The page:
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To distribute, is a means to increase riches : it is a rule not only in spirituals, but in temporals ; " as a man sows, so he shall reap,” both in the recompences of justice, and the rewards of mercy: he that sows bountifully, shall reap bountifully. Charity is a productive grace, that enriches the giver more than the receiver. “ Honour the Lord with thy substance, and the firstfruits of thy increase ; so shall thy barns be filled with plenty, and thy presses burst out with new wine.

He that gives to the poor, lends to the Lord :” Prov. 3. 9, 10. he signs himself our debtor for what is laid out for him, and he will pay it with interest ; not only with eternal treasures hereafter, but in outward blessings here. Riches obtained by regular means, are the effects and effusions of his bounty; but sometimes by admirable ways, he gives a present reward, as by his own hand. As there are numerous examples of God's blasting the covetous, either by a gangrene in their estates, that consumes them before their eyes, or by the luxury and profuseness of their children ; so it is as visible he prospers the merciful, sometimes by a secret blessing dispensed by an invisible hand, and sometimes in succeeding their diligent endeavours in their callings.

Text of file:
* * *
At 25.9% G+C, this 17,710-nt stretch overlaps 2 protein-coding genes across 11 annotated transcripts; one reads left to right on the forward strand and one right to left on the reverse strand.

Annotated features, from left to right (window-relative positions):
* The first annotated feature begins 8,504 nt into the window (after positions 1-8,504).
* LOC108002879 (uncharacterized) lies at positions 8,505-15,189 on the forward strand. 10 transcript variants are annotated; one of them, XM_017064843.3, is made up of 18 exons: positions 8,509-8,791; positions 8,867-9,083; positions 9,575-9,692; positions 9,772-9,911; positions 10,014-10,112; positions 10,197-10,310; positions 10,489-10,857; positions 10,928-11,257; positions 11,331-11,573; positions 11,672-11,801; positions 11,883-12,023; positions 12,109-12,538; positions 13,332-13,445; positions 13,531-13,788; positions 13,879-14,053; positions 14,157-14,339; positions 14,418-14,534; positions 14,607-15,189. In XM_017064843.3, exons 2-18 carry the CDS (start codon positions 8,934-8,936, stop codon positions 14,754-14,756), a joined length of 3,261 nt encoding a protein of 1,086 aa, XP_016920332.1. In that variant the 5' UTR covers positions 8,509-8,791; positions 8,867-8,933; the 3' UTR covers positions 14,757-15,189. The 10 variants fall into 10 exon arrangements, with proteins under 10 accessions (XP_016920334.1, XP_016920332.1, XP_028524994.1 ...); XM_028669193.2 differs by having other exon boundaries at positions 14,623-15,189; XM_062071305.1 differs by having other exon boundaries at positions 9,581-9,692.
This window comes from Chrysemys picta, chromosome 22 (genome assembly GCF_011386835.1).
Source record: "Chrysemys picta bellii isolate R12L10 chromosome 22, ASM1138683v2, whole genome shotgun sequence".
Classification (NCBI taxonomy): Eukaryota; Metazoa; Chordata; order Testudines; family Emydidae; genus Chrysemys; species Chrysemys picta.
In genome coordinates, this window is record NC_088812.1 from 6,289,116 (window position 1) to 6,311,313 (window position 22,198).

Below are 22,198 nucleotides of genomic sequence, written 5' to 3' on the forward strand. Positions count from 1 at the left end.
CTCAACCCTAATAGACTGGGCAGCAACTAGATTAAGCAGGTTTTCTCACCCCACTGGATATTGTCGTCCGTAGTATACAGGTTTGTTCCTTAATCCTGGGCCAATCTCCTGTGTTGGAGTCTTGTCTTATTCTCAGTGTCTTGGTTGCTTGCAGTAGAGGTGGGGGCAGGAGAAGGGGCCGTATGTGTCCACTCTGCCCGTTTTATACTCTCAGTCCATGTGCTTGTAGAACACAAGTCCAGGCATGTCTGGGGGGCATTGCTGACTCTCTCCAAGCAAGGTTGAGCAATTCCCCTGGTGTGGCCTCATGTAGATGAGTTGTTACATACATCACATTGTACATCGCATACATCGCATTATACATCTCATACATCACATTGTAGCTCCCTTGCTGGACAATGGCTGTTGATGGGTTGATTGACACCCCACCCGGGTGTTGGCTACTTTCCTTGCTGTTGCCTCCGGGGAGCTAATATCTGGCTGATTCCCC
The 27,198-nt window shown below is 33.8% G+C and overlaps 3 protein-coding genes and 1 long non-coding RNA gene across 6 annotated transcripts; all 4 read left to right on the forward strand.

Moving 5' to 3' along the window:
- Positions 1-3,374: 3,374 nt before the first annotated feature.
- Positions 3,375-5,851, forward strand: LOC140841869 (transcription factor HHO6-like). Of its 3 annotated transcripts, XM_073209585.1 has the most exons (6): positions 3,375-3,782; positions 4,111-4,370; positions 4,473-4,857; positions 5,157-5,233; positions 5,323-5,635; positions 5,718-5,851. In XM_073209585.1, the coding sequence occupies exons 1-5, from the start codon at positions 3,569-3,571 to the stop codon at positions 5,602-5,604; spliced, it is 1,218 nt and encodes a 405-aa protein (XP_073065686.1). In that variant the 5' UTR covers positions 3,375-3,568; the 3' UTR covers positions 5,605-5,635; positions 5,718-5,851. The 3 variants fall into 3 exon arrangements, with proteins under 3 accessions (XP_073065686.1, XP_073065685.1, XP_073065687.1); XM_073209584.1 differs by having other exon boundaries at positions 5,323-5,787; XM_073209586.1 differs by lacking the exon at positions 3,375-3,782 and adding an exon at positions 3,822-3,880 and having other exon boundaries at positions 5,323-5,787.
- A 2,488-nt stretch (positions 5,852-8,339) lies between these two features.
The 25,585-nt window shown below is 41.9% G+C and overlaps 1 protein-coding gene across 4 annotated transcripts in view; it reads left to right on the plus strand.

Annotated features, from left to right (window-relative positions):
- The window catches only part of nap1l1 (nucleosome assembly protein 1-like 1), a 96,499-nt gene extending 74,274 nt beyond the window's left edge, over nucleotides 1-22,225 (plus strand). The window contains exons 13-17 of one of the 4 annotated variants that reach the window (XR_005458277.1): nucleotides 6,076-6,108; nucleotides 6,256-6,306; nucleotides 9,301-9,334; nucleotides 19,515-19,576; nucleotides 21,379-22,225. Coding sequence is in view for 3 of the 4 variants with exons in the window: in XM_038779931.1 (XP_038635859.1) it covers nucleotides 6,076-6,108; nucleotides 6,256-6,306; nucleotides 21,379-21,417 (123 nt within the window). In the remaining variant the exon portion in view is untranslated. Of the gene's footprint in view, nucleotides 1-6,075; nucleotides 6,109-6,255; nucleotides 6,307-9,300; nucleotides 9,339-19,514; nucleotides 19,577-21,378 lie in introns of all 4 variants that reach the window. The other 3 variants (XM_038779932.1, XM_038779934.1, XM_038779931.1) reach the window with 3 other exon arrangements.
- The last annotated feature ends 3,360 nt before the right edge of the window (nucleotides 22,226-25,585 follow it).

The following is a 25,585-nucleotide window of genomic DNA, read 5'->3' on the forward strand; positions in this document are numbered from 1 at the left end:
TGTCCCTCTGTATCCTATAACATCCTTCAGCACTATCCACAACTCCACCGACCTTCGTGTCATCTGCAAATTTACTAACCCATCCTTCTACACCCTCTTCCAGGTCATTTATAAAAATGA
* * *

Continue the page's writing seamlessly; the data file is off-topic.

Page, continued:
But it is objected, the liberal are not always prosperous. To this a clear answer may be given.

(1.) External acts of charity may be performed from vicious motives, without a mixture of internal affections, which make them accepted of God.